Megan Coffer




Awards and Recognition




I am a postdoctoral ORISE fellow at the U.S. Environmental Protection Agency (EPA) Office of Research and Development. I work under the guidance of Dr. Blake Schaeffer. My research uses satellite remote sensing data to assess water quality. Part of this work focuses on tracking the status of cyanobacterial blooms in inland waterbodies across the continental United States. This research is part of the Cyanobacteria Assessment Network, or CyAN, which is an interagency research effort between the U.S. EPA, USGS, NASA, and NOAA. My contributions to this research project include analyzing the frequency of cyanobacterial blooms, quantifying their impacts on drinking water intakes, and assessing the regional timing of peak cyanobacterial blooms. I also use high spatial resolution commercial satellite imagery to identify seagrass extent and estimate carbon storage in these ecosystems in collaboration with Old Dominion University.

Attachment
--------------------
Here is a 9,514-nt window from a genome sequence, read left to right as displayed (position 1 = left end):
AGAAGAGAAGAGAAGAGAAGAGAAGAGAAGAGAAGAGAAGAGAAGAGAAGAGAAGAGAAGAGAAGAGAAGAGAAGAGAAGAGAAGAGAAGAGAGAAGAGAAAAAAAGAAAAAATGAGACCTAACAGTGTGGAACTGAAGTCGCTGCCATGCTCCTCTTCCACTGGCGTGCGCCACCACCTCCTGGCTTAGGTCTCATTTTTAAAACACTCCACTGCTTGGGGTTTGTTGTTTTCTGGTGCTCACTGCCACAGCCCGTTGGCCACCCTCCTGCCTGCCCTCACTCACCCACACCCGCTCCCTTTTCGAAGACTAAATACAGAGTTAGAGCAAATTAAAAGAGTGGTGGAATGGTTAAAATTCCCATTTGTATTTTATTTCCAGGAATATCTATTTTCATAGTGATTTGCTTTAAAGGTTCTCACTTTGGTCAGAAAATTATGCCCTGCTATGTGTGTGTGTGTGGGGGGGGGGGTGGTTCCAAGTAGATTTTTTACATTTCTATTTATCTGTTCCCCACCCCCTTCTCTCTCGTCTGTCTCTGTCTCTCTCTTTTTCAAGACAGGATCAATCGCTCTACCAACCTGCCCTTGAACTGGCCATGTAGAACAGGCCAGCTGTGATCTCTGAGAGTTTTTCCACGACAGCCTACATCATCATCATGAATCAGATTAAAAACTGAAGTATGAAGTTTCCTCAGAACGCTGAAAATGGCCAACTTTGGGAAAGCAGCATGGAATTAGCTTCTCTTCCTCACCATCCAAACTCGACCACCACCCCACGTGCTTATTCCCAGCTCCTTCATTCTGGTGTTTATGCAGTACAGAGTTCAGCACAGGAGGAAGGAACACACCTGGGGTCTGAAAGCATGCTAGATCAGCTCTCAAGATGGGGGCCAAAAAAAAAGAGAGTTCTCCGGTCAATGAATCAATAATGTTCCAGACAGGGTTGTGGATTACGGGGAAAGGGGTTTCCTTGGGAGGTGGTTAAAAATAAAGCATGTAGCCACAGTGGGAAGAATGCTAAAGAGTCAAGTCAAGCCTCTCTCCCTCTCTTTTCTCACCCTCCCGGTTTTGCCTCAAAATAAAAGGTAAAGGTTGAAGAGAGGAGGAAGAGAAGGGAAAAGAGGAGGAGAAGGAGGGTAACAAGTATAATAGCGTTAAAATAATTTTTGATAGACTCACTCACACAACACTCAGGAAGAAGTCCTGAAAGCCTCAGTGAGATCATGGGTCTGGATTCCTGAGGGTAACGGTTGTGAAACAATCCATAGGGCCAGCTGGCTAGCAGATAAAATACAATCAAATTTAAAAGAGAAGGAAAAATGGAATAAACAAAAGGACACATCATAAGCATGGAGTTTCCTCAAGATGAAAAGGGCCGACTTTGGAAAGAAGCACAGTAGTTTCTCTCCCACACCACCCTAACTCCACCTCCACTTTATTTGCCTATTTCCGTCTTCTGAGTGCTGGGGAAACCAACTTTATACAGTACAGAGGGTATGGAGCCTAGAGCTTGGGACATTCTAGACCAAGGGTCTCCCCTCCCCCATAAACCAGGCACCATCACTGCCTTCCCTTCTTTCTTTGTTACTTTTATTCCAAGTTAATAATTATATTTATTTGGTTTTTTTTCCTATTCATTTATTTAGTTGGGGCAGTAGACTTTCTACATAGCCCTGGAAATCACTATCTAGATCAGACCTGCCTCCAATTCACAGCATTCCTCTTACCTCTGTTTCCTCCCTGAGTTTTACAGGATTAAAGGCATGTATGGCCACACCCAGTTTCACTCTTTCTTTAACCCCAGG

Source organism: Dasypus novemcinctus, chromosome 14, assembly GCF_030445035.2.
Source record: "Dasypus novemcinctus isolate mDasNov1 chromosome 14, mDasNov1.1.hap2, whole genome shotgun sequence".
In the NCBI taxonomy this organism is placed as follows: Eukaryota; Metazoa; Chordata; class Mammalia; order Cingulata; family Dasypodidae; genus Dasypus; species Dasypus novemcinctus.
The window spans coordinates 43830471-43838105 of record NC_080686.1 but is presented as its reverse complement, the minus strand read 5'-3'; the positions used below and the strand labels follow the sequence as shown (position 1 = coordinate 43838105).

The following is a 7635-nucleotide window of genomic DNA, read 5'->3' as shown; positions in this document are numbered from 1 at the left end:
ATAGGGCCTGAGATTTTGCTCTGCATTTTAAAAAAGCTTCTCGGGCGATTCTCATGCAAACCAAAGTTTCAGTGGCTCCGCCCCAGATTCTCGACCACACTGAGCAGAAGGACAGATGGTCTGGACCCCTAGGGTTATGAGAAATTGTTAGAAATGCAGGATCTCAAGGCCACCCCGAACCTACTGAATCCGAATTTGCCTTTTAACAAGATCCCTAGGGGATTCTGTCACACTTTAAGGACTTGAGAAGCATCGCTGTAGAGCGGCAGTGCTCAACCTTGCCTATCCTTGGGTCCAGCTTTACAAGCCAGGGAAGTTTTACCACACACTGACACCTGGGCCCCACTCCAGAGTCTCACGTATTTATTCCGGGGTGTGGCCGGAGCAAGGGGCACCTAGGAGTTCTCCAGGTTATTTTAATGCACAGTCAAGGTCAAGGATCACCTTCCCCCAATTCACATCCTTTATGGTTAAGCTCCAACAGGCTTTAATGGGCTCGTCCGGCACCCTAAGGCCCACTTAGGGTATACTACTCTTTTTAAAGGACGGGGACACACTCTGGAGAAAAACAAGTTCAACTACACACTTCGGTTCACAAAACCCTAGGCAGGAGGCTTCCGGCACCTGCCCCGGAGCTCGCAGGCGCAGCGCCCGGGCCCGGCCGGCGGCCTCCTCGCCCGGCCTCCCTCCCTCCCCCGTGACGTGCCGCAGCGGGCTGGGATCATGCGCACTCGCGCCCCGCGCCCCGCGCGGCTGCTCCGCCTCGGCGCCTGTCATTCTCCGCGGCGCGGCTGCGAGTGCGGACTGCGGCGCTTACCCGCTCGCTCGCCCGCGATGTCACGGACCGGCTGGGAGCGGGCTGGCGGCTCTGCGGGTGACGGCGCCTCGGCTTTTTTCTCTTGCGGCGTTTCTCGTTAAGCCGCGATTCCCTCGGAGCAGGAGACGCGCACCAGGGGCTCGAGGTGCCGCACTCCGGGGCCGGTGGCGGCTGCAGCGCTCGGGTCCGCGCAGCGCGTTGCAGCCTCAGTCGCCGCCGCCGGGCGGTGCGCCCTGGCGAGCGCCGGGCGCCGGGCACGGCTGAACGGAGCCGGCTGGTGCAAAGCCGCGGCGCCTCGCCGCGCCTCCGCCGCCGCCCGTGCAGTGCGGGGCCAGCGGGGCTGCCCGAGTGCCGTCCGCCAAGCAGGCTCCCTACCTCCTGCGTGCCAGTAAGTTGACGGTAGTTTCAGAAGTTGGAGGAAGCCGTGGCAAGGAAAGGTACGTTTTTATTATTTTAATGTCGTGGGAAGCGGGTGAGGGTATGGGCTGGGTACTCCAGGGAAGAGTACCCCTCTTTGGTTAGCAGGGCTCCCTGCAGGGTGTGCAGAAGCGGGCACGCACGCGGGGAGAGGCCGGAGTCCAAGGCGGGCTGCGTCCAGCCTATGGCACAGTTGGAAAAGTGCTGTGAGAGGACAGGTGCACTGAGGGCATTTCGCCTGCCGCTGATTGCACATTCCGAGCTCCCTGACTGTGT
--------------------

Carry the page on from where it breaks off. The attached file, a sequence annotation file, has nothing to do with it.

I received my PhD in Geospatial Analytics from North Carolina State University in Spring 2021 under the guidance of Dr. Helena Mitasova. During my time as a PhD student, I worked as a post-Master’s ORISE fellow in the same research lab at the U.S. EPA. My research focused on leveraged various satellite remote sensing technologies for studying inland and coastal aquatic environments. This work has been published in Remote Sensing of Environment and Ecological Indicators.

Before beginning as an ORISE fellow, I received my Master’s of Science in Atmoshperic Science from NC State University under the guidance of Dr. Erin Hestir. My Master’s thesis used micrometeorological flux tower data coupled with climate data and satellite remote sensing data to investigate variability in carbon dioxide exchange across Arctic wetlands. This work was published in the Journal of Geophysical Research: Biogeosciences.

In 2015, I received my Bachelor’s of Science in Mathematics with minors in Statistics and Psychology from Meredith College. During my junior and senior years at Meredith College, I worked as an undergraduate research assistant in the Department of Marine, Earth and Atmospheric Science at NC State University. Our research project used remotely operated weather radars to track thunderstorms in the Colorado foothills in an effort to develop a more informative model of thunderstorm structure.

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